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Cities fighting over treatment costs


Electric City and Grand Coulee have both “lawyered up” over a dispute about arsenic treatment charges.

Grand Coulee has paid for the charges since September 2014, but hasn’t paid for charges from 2013 to the September date in 2014.

Grand Coulee City Clerk Carol Boyce said the city has referred the matter to its attorney and that it doesn’t feel charges that have been made for 2013 and part of 2014, prior to a formal agreement, need to be paid.

The two cities signed the formal agreement in September 2014.

Electric City Clerk Jackie Perman said the monthly charges to Grand Coulee for arsenic treatment of its water supply can run up to $15,000 a quarter, depending on the amount of water supply that is metered.

Perman stated that water supplied to Grand Coulee has been treated since 2013, and that the charges reflect 79 percent of treatment costs. Electric City supplies 79 percent of its total water to Grand Coulee on a quarterly basis.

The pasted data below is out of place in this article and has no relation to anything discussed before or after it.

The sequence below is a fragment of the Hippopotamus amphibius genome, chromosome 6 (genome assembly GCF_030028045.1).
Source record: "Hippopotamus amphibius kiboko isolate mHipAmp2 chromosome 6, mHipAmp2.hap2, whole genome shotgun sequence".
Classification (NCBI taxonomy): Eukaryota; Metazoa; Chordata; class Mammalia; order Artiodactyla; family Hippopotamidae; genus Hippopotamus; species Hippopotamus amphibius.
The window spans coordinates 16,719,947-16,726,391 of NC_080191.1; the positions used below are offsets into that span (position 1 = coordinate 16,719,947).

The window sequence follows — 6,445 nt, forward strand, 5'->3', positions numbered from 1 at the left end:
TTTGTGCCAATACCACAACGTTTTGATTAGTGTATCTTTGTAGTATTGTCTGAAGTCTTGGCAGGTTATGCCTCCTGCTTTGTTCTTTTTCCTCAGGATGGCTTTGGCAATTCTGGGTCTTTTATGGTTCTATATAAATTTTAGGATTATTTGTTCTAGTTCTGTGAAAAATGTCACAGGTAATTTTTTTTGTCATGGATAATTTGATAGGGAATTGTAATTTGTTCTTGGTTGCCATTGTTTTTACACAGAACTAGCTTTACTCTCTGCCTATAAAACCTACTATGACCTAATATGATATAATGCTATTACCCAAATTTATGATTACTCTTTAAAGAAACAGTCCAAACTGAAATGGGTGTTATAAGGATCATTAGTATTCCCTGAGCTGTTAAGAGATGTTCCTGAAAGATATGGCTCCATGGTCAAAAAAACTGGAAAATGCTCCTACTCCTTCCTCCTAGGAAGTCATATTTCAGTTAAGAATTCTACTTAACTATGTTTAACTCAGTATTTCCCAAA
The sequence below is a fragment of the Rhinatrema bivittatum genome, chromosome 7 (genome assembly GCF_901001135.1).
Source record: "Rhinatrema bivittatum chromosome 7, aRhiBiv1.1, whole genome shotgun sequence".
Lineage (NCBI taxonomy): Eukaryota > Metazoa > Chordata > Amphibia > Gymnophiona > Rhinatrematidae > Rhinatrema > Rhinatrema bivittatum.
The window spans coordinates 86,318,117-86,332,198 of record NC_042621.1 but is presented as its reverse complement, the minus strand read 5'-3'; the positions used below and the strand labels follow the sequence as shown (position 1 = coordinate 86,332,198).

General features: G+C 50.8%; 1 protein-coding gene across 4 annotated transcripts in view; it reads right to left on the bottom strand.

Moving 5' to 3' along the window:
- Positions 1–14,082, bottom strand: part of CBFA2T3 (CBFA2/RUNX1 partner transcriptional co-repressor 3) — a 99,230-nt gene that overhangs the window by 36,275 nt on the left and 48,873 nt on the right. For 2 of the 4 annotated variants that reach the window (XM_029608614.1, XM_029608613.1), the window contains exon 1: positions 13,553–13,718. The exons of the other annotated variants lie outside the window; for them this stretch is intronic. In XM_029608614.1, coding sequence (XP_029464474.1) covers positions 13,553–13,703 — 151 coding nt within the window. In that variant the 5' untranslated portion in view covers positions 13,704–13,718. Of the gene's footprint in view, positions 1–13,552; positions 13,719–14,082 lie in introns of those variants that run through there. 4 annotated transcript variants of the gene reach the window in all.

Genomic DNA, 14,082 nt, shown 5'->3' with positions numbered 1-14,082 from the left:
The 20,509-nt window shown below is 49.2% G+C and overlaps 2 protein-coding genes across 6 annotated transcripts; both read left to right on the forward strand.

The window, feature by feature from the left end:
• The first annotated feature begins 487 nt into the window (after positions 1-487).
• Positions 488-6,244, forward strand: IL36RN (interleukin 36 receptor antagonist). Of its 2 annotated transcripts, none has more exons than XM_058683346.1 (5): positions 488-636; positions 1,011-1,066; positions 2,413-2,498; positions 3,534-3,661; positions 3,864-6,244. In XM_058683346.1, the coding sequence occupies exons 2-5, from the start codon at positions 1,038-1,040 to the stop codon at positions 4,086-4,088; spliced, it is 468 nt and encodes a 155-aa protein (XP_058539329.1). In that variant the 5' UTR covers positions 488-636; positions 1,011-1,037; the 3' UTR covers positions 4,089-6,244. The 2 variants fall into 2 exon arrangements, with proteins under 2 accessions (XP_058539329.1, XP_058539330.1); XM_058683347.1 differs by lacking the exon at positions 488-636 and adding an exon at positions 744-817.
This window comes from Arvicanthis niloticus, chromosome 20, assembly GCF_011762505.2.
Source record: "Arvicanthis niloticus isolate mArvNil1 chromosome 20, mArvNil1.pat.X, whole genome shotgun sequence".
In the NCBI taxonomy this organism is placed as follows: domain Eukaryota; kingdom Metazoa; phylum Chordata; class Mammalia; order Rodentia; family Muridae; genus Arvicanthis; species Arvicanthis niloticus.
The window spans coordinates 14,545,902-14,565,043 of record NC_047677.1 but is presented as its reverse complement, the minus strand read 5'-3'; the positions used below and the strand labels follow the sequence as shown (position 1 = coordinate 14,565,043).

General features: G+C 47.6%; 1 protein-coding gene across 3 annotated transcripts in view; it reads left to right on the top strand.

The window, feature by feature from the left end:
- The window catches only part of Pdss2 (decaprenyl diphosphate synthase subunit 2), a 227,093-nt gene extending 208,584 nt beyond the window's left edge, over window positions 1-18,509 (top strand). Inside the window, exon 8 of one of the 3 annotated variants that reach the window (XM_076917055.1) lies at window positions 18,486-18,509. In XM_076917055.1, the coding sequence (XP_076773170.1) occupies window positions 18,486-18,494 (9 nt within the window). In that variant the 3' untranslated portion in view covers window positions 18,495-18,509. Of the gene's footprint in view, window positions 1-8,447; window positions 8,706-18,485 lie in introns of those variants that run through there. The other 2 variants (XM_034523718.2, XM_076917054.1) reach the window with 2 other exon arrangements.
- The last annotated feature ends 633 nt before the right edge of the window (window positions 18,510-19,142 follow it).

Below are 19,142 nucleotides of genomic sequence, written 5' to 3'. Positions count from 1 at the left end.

At issue, Electric City maintains, are charges for part of September, 2014, and all of 2013.

Perman said an agreement had been reached through Grand Coulee’s former attorney, who retired recently.

The treatment for arsenic was forced upon Electric City when new standards for water were imposed by the federal government. Electric City’s water showed traces of arsenic from 13-17 parts per billion. The acceptable threshold had been 50 parts per billion, but the government lowered it to 10 parts per billion, forcing Electric City to put in its $1.3 million treatment plant, which began treating water in February, 2013.

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